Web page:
St Mark the AsceticMarch 5th is the feast of St Mark the Hermit (Mark the Ascetic).

He who tests all things and ‘holds fast that which is good’ (1 Thess. 5:21) will in consequence refrain from all evil.

‘A patient man abounds in understanding’ (Prov. 14: 29); and so does he who listens to words of wisdom.

Without remembrance of God, there can be no true knowledge but only that which is false.

Deeper spiritual knowledge helps the hard-hearted man: for unless he has fear, he refuses to accept the labor of repentance.

Unquestioning acceptance of tradition is helpful for a gentle person, for then he will not try God’s patience or often fall into sin.

[…] Do not listen to talk about other people’s sins. For through such listening the form of these sins is imprinted on you.

When you delight in hearing evil talk, be angry with yourself and not with the speaker. For listening in a sinful way makes the messenger seem sinful.

[…] Accept present afflictions for the sake of future blessings; then you will never weaken in your struggle.

[…] All good things come from God providentially, and those who bring them are the servants of what is good.

Accept with equanimity the intermingling of good and evil, and then God will resolve all inequity.

It is the uneven quality of our thoughts that produces changes m our condition. For God assigns to our voluntary thoughts consequences which are appropriate but not necessarily of our choice.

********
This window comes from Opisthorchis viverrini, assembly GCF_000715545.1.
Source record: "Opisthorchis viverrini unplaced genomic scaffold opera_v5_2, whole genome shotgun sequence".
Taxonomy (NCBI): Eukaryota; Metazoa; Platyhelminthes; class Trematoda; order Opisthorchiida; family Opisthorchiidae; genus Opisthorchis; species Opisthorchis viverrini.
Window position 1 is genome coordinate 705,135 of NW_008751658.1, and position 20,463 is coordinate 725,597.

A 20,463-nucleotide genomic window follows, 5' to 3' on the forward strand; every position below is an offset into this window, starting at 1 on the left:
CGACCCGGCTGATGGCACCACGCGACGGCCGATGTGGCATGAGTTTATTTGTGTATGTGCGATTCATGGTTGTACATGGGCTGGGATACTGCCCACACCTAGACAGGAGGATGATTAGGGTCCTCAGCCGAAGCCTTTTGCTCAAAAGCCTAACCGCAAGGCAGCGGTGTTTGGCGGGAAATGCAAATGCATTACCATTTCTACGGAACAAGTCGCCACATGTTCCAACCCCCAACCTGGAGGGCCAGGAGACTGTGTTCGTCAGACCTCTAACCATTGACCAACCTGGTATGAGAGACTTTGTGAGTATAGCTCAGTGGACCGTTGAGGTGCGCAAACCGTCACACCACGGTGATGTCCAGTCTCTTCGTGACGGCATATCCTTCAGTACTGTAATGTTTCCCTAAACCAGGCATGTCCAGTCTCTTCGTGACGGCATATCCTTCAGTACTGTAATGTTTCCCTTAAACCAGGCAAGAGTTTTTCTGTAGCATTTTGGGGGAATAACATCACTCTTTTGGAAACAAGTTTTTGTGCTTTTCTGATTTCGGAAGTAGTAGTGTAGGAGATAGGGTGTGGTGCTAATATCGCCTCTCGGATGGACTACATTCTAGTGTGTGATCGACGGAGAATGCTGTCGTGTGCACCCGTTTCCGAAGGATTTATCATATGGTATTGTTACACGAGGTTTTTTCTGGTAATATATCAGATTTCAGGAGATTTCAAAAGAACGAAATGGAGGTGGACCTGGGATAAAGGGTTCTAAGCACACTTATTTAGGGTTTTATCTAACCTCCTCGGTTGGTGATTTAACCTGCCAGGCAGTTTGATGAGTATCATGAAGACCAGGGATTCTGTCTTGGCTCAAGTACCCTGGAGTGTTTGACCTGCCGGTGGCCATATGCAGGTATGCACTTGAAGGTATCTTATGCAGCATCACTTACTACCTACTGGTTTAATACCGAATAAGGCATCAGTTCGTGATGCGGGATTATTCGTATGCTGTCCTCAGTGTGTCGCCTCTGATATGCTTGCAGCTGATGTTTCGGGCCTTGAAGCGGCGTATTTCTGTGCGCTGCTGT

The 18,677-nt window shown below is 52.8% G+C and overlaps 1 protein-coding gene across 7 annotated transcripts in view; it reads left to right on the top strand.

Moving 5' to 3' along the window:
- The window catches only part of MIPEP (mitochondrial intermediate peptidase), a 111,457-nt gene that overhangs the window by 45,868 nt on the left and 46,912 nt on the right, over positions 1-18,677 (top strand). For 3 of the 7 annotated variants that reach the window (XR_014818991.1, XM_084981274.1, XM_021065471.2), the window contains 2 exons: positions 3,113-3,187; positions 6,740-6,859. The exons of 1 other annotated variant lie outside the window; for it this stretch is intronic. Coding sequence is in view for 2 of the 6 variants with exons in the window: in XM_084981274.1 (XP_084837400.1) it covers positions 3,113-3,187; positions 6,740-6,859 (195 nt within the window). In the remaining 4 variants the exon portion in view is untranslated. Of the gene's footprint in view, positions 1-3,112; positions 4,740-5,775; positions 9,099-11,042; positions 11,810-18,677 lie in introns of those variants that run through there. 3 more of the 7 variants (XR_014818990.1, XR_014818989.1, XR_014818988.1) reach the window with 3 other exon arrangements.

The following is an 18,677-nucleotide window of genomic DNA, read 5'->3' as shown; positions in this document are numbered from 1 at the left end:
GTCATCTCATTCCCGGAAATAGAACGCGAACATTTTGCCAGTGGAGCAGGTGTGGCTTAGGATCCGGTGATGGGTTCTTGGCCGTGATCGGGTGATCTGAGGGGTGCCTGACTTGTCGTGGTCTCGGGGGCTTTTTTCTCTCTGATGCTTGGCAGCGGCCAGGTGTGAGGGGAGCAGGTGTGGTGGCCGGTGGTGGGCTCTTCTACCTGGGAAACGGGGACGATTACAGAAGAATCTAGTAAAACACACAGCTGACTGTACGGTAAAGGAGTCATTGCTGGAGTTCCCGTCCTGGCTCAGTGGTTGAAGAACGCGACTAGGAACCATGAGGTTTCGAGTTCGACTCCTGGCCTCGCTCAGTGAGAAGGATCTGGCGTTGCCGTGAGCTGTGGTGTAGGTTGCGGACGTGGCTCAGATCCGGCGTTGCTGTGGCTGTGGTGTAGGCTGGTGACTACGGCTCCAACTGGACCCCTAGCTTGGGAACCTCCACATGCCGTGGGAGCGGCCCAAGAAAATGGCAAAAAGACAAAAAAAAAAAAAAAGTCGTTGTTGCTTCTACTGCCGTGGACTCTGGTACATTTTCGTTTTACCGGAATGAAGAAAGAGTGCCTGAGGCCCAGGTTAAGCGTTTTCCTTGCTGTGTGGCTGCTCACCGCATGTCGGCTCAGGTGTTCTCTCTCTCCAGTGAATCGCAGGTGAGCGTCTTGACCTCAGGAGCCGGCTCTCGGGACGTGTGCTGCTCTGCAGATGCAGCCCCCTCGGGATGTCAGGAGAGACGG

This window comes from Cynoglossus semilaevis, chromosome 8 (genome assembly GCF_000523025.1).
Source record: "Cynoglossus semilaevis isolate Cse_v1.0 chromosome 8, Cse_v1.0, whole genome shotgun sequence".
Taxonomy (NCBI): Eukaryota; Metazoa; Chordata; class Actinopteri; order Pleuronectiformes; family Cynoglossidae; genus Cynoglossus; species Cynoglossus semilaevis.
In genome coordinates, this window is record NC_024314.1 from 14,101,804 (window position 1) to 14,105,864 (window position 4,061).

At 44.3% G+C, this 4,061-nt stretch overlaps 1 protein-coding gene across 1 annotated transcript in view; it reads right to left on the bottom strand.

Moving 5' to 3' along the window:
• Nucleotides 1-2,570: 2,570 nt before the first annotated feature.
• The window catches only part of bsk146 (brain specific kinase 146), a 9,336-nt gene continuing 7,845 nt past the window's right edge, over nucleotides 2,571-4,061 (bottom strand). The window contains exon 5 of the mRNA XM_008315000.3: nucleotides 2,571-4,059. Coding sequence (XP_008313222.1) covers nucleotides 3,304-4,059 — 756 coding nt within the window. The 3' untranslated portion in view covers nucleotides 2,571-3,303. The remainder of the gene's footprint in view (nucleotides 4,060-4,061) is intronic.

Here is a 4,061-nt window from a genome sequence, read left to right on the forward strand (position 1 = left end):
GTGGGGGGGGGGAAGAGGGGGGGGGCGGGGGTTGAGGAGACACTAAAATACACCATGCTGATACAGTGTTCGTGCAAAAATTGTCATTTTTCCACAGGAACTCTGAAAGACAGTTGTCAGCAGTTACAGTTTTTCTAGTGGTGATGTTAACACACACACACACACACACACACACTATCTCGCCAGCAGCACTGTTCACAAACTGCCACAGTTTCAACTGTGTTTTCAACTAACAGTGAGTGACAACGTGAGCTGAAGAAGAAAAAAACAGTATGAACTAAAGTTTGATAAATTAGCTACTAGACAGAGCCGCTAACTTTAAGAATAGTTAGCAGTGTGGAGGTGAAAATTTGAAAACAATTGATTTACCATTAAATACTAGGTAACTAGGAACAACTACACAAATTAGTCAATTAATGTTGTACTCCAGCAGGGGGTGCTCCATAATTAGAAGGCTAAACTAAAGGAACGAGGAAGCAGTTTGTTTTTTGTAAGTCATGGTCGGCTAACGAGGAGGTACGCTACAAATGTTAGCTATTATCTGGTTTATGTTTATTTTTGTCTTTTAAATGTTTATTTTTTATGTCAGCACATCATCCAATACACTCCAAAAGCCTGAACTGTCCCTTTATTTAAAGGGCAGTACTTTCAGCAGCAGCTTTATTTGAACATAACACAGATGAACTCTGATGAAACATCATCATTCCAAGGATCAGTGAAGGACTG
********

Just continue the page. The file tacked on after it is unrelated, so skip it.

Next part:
[…] From a pleasure-loving heart arise unhealthy thoughts and words; and from the smoke of a fire we recognize the fuel.

Guard your mind, and you will not be harassed by temptations. But if you fail to guard it, accept patiently whatever trial comes.

Pray that temptation may not come to you; but when it comes, accept it as your due and not undeserved.

Reject all thoughts of greed, and you will be able to see the devil’s tricks.

He who says he knows all the devil’s tricks falls unknowingly into his trap.

The more the intellect withdraws from bodily cares, the more clearly it sees the craftiness of the enemy.

A man who is carried away by his thoughts is blinded by them; and while he can see the actual working of sin, he cannot see its causes.

It can happen that someone may in appearance be fulfilling a commandment but is in reality serving a passion, and through evil thoughts he destroys the goodness of the action.

When you first become involved in something evil, don’t say: ‘It will not overpower me.’ For to the extent that you are involved you have already been overpowered by it.

Mark the Hermit (5th-6th c.): On The Spiritual Law, 145-149, 152-153, 156, 158-160, 161-170, Text from G.E.H. Palmer, Philip Sherrard, and Kallistos Ware (trans. and eds.) The Philokalia: The Complete Text, vol. I (Faber & Faber, London & Boston: 1979), pp. 120-121.

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